Ocean plastic pollution is one of the biggest global environmental threats of our age. This man-made material makes up about 40% of the world’s ocean surfaces, with eight million tonnes of this stuff ending up in the sea every year. Earlier this year, a whale was found off the coast of Norway with 30 plastic bags in its stomach.
Diving in three tonnes of rubbish
But one of the issues is that because some people can’t see it, they don’t acknowledge the extent of the problem. A video from professional freediver Julia Wheeler is about to change that.
Recently, Wheeler and fellow diver Trista Fontana were training off the coast of Bali, Indonesia. While diving, Fontana spotted a mass of litter travelling towards them. Wheeler dived down to investigate. She re-surfaced moments later with a plastic bag covering her head and realised the area was swamped with up to three tonnes of rubbish. Human waste products were everyone: entire plastic bags, bottles, wrappers and containers.
Raising awareness is paramount
Determined to raise awareness of the problem, Wheeler grabbed her camera and recorded the sequence. She now wants the world to recognise their responsibilities ‘before it’s too late’.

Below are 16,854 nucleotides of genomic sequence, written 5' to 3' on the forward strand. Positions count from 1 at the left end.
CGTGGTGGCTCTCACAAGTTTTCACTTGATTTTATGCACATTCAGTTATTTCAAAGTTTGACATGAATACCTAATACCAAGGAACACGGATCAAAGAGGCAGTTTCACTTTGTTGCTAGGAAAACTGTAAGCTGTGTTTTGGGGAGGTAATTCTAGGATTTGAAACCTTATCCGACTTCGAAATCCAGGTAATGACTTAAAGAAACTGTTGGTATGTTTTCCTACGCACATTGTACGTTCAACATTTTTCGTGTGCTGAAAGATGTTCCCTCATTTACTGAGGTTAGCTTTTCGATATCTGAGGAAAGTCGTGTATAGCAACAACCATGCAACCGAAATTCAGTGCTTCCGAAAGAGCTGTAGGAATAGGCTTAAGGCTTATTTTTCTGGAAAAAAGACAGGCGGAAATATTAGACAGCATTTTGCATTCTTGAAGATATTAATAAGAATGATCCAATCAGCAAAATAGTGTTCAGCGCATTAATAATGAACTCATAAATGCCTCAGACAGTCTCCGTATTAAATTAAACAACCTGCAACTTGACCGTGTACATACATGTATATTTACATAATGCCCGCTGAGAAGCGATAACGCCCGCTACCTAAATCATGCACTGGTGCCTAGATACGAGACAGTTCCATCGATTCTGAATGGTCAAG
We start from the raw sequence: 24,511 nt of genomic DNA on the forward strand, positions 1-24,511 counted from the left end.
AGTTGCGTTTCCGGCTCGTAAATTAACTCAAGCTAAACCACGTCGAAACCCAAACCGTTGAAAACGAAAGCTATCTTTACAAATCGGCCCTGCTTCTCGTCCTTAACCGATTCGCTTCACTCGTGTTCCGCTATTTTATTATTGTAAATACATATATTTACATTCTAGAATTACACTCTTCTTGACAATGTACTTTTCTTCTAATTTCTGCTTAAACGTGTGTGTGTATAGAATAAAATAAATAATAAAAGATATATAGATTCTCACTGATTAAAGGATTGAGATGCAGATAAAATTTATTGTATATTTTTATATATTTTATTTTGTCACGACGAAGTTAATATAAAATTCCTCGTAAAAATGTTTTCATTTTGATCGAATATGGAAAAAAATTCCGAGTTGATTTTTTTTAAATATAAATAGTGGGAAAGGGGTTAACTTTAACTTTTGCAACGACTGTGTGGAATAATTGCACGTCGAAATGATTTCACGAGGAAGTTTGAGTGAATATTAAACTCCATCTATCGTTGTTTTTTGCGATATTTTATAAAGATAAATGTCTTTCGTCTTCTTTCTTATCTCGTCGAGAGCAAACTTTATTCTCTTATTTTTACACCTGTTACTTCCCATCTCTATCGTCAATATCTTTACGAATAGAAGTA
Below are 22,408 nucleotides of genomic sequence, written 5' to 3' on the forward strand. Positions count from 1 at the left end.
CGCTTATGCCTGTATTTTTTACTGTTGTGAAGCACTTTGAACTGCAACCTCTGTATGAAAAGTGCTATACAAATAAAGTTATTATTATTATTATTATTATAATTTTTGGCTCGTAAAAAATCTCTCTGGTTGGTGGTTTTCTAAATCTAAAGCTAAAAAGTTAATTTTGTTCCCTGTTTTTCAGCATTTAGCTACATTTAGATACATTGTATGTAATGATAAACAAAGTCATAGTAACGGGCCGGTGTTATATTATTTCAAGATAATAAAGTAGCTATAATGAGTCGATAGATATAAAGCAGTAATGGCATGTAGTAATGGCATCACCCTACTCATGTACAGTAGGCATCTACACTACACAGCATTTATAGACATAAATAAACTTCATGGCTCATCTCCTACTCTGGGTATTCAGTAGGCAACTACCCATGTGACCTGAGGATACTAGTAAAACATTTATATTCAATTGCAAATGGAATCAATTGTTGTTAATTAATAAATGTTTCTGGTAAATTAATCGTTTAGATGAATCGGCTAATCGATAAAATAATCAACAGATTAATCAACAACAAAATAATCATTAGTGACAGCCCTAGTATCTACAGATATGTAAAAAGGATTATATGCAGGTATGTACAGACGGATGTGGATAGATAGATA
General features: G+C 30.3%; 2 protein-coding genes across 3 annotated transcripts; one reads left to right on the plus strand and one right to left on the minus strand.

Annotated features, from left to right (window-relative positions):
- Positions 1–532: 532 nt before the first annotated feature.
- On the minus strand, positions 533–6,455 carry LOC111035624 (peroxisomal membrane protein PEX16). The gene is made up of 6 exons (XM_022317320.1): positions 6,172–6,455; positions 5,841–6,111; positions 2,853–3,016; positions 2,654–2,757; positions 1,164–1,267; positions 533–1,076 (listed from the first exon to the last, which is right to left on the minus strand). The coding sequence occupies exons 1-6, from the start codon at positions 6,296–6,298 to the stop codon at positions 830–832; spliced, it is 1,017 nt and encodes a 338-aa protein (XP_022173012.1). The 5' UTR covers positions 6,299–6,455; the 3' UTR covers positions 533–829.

Talking about her ‘nightmare’ experience, the Australian freediver told Caters News:
I was swimming through all of this human waste, my body was covered in rubbish, I had a plastic bag over my head and I just felt really dirty. I wanted to get out, I felt very claustrophobic and it was scary.
Ocean pollution is a major threat to wildlife as animals often consume the toxic waste and can get trapped and suffocate. One in three marine mammals have been found entangled in marine litter and over 90% of all seabirds have plastic pieces in their stomachs. Wheeler saw this first hand.
Going through rubbish was disgusting, I even saw fish trying to eat bags and turtles trying to swim through it all.
After seeing the extent of the pollution first hand, she issued a very stark warning:
We are reaching a stage of irreparable damage to the environment because of single-use plastic… Say goodbye to pristine beaches and look forward to a plastic paradise because here’s the proof—that’s where we are headed unless we all make a small change.
But the ambassador for ‘Take 3 For The Sea’ maintains that it’s easy to reduce our impact on the environment.
The time to make a change is today and everyone can play a part with very little effort. Each one of us can make a huge impact by even the simplest things like use reusable bottles, taking your own coffee cups and saying no to plastics straws.
In the summer Surfers Against Sewage also launched a petition against ocean pollution. Find out more here.